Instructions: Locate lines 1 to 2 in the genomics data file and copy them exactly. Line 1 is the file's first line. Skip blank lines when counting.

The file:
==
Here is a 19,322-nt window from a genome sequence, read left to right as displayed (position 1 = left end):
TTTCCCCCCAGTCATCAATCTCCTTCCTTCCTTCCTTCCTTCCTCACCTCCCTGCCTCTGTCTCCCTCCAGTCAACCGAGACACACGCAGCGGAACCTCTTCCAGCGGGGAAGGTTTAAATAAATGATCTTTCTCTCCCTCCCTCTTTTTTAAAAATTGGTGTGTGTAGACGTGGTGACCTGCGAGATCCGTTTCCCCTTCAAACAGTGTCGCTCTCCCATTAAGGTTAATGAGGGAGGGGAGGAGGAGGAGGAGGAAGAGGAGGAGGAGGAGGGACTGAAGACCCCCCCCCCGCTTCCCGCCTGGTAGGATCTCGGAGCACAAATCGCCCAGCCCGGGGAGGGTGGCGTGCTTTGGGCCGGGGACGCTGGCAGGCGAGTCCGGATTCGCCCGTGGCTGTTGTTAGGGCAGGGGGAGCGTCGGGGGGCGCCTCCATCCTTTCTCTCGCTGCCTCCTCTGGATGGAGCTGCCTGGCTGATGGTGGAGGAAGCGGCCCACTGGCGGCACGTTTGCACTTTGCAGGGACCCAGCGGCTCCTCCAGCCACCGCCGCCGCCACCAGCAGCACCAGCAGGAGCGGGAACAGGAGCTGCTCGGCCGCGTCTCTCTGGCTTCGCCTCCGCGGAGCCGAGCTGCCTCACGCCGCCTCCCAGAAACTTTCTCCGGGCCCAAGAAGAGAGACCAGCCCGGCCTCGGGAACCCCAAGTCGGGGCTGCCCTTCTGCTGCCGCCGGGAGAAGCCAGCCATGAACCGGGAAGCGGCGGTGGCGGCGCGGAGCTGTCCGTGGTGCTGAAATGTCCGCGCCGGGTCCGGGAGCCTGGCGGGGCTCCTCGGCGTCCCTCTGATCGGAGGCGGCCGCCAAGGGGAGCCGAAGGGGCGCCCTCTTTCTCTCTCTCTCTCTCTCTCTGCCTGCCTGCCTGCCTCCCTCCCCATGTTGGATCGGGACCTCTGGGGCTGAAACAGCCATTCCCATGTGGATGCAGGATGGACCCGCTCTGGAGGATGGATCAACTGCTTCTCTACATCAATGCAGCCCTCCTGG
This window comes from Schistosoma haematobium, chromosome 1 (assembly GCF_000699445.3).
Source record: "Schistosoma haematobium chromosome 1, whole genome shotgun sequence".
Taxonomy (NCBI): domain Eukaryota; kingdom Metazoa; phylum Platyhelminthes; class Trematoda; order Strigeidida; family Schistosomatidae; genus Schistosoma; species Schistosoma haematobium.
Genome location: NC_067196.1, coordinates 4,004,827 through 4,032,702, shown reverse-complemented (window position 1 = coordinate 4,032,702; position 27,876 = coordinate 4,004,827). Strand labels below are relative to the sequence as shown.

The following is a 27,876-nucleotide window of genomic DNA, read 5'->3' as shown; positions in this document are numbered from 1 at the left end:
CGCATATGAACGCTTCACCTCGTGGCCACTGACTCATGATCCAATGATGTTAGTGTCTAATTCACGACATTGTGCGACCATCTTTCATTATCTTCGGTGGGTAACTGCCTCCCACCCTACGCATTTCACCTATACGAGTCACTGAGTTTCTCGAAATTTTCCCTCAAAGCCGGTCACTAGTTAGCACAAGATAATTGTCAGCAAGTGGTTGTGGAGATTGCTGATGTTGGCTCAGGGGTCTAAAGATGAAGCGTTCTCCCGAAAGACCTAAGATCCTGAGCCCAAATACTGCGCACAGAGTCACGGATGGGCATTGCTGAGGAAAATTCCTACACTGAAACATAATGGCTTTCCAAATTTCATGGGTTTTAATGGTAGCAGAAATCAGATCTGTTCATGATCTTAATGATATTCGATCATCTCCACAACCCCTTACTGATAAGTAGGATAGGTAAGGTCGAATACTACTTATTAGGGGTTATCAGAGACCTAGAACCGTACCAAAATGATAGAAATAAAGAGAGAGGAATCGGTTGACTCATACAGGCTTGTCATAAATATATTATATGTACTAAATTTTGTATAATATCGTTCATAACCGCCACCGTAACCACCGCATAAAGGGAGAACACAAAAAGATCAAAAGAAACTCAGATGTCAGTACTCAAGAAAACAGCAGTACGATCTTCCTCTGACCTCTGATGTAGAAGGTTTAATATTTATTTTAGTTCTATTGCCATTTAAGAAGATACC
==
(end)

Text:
Here is a 19,322-nt window from a genome sequence, read left to right as displayed (position 1 = left end):
TTTCCCCCCAGTCATCAATCTCCTTCCTTCCTTCCTTCCTTCCTCACCTCCCTGCCTCTGTCTCCCTCCAGTCAACCGAGACACACGCAGCGGAACCTCTTCCAGCGGGGAAGGTTTAAATAAATGATCTTTCTCTCCCTCCCTCTTTTTTAAAAATTGGTGTGTGTAGACGTGGTGACCTGCGAGATCCGTTTCCCCTTCAAACAGTGTCGCTCTCCCATTAAGGTTAATGAGGGAGGGGAGGAGGAGGAGGAGGAAGAGGAGGAGGAGGAGGGACTGAAGACCCCCCCCCCGCTTCCCGCCTGGTAGGATCTCGGAGCACAAATCGCCCAGCCCGGGGAGGGTGGCGTGCTTTGGGCCGGGGACGCTGGCAGGCGAGTCCGGATTCGCCCGTGGCTGTTGTTAGGGCAGGGGGAGCGTCGGGGGGCGCCTCCATCCTTTCTCTCGCTGCCTCCTCTGGATGGAGCTGCCTGGCTGATGGTGGAGGAAGCGGCCCACTGGCGGCACGTTTGCACTTTGCAGGGACCCAGCGGCTCCTCCAGCCACCGCCGCCGCCACCAGCAGCACCAGCAGGAGCGGGAACAGGAGCTGCTCGGCCGCGTCTCTCTGGCTTCGCCTCCGCGGAGCCGAGCTGCCTCACGCCGCCTCCCAGAAACTTTCTCCGGGCCCAAGAAGAGAGACCAGCCCGGCCTCGGGAACCCCAAGTCGGGGCTGCCCTTCTGCTGCCGCCGGGAGAAGCCAGCCATGAACCGGGAAGCGGCGGTGGCGGCGCGGAGCTGTCCGTGGTGCTGAAATGTCCGCGCCGGGTCCGGGAGCCTGGCGGGGCTCCTCGGCGTCCCTCTGATCGGAGGCGGCCGCCAAGGGGAGCCGAAGGGGCGCCCTCTTTCTCTCTCTCTCTCTCTCTCTGCCTGCCTGCCTGCCTCCCTCCCCATGTTGGATCGGGACCTCTGGGGCTGAAACAGCCATTCCCATGTGGATGCAGGATGGACCCGCTCTGGAGGATGGATCAACTGCTTCTCTACATCAATGCAGCCCTCCTGG